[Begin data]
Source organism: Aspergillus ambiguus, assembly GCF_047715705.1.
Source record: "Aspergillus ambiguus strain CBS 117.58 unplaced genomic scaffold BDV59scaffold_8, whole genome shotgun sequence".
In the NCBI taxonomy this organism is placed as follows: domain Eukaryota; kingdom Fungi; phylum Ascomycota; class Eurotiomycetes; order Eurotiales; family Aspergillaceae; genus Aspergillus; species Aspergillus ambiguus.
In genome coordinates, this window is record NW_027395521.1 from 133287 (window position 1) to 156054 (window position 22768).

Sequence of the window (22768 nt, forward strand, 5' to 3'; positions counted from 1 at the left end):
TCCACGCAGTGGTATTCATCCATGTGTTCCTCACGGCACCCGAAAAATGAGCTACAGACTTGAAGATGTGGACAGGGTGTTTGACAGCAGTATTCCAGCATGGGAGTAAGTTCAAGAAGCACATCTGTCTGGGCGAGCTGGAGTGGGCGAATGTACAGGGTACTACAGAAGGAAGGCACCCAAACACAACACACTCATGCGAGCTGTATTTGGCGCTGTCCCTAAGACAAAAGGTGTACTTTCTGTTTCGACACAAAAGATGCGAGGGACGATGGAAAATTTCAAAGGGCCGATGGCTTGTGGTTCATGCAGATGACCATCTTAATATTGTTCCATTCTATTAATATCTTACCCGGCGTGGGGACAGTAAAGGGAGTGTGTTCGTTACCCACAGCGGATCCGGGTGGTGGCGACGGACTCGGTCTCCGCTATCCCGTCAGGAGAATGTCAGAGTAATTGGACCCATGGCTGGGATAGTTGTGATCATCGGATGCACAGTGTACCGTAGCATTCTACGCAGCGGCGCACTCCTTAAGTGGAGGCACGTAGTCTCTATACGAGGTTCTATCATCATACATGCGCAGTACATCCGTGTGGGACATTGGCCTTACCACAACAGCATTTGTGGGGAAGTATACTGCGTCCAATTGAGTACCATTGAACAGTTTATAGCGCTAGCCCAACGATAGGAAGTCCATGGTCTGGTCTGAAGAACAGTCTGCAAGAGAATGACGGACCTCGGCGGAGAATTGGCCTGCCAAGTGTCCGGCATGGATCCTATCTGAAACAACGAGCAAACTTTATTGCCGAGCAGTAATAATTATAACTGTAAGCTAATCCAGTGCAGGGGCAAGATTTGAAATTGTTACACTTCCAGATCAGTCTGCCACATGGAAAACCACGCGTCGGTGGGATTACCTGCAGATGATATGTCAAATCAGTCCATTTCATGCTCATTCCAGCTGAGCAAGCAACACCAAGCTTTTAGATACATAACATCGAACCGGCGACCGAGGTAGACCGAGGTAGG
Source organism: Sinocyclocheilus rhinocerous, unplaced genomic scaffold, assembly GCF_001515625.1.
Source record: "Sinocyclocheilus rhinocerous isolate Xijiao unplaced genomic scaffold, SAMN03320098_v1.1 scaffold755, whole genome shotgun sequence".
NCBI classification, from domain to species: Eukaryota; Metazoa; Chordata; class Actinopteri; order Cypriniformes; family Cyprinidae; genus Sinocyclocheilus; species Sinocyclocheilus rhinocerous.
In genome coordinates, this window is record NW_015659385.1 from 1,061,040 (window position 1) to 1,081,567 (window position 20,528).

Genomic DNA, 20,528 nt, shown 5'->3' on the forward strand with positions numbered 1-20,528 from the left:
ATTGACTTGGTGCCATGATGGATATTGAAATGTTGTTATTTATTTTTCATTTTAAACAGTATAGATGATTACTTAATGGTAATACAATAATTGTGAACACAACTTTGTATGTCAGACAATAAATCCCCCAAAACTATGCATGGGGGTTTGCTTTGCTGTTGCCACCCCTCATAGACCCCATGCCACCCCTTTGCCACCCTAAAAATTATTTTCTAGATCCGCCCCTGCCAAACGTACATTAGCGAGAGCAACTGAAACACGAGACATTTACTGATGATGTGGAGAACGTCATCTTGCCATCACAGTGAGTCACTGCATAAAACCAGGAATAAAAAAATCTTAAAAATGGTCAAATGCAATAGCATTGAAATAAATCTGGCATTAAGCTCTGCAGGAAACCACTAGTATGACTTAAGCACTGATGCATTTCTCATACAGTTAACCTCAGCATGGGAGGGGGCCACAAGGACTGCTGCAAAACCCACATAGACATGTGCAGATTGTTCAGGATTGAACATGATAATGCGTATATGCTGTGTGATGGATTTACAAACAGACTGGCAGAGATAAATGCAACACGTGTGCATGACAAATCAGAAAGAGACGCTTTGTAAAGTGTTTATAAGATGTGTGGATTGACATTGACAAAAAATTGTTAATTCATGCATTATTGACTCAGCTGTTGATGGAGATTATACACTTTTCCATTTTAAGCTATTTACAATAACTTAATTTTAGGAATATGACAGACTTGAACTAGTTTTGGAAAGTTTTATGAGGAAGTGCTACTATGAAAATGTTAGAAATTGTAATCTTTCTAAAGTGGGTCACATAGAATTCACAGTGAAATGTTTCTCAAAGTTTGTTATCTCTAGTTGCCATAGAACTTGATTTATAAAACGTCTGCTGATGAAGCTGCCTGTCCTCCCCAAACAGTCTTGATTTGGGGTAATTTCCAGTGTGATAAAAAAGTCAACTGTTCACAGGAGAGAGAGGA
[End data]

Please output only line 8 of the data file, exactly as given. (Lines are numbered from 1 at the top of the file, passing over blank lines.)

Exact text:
Source record: "Sinocyclocheilus rhinocerous isolate Xijiao unplaced genomic scaffold, SAMN03320098_v1.1 scaffold755, whole genome shotgun sequence".